Before Annie and I got married, I had a dream about us moving in together. In the dream, she arrived at our apartment with a few bags and a rolling suitcase. I, on the other hand, showed up with an entire moving truck of stuff. And as she opened up the back of the moving truck, she gave me a disconcerted look and said, “I don’t know if I can live with all of this.” I still think about this dream to this day.
I entered into my relationship and marriage with a lot of baggage. The more I process my feelings, the more baggage I find. It often feels infinite. Anxiety, depression, vices, anger, past relationship woes, you name it. I never used to talk about it with my significant others, mostly because I never thought I could. How could they be with me if they really knew everything about me? It seemed so much easier to live a partitioned life.
But ignoring part of yourself is never easier. It’s a life filled with secret compartments and lies. It only feels easier because it’s a quick fix--it’s triage. You can ignore the baggage for a while, until it eats you away, permeates your subconscious, and before you know it, you’re taking out all of your problems on everyone in your life. Most often, it’s your spouse or significant other receiving the brunt of it.
For me, my baggage comes out in really ugly ways. Normally it’s in the form of irrational stress and fits of anger. Sometimes it’s in the form of intense depression and a deep restlessness. Every time it feels as if I’m exploding from the inside out. I’ve waited too long to process through my baggage. I’ve reached critical mass.
So what am I doing about it? I wish it were that easy. I wish this week I could give you 5 easy steps on how to unload baggage, but I can’t. It doesn’t work that way. I already know that working through my issues is a war I’m going to fight for the rest of my life. I’m writing to you about it because I want you to know that you’re not alone. I’m fighting for myself and for others who have this same affliction.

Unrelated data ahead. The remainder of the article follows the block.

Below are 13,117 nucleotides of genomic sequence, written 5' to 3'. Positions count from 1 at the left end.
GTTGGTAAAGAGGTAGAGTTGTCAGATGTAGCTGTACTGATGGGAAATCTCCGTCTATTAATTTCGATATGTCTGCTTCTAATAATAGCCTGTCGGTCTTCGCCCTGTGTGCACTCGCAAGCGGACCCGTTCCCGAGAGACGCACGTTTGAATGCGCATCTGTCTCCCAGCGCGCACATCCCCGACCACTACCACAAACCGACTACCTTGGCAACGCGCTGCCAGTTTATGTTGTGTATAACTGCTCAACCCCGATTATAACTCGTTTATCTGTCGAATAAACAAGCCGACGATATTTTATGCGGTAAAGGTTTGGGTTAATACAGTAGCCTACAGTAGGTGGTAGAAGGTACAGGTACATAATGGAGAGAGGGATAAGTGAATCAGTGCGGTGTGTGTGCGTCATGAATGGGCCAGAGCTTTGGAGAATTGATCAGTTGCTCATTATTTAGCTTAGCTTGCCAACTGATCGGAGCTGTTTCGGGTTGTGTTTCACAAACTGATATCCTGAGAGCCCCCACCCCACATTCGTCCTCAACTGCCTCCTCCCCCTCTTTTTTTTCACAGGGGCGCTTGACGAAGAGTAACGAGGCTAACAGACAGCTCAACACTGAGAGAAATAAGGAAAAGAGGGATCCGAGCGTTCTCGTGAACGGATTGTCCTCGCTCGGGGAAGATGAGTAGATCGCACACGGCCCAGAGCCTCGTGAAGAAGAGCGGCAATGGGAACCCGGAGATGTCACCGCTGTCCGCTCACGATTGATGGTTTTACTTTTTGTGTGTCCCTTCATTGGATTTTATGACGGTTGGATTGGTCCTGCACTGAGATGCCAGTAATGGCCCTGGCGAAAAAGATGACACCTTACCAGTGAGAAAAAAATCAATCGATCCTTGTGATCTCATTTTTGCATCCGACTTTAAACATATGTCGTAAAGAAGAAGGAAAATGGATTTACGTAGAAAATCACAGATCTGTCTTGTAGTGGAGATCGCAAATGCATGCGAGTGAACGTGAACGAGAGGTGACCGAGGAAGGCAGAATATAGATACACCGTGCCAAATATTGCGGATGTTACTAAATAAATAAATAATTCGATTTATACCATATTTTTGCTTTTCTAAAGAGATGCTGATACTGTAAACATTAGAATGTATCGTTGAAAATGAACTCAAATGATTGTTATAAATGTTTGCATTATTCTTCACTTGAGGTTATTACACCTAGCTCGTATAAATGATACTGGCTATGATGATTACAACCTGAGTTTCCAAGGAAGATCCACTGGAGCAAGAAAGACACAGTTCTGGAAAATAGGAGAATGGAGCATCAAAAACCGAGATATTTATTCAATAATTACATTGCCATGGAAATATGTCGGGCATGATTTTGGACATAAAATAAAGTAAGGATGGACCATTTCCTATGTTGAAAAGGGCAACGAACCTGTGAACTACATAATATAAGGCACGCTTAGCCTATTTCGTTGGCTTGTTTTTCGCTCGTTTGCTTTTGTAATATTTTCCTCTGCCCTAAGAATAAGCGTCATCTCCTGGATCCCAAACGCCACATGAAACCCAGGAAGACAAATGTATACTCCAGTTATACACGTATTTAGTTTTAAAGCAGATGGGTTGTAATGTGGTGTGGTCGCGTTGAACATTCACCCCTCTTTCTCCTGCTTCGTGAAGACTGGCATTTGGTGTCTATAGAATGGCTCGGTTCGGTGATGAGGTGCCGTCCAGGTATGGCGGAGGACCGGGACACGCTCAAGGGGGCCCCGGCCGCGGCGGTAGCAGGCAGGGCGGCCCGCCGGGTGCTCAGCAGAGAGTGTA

I know that we want our marriage blogs to teach us things or solve our problems. What’s both sad and funny is that they’re never capable of that. And I say this as a blogger who’s dedicating his life’s work to helping the world reach a clearer understanding of marriage. So far, the greatest lesson I’ve learned is that my journey is so much more important than the destination.
My journey has been a tough one. Blessed, but tough. It wasn’t easy growing up in a strict, religious household. Even worse, I was exposed to pornography very early in life (3rd grade), which is a struggle I still manage to this day. As a person of color growing up in a small, predominantly white town, being the thick-skinned tough guy was the only way I knew how to earn power and social capital. This led me to be a star wrestler and class president, as well as someone with serious self-loathing and a huge temper. I lived (and still live) in a constant state of fear. Being “right” became more of priority than being kind. Worst of all, my sense of worth came from whether or not I felt that people liked, admired, or respected me.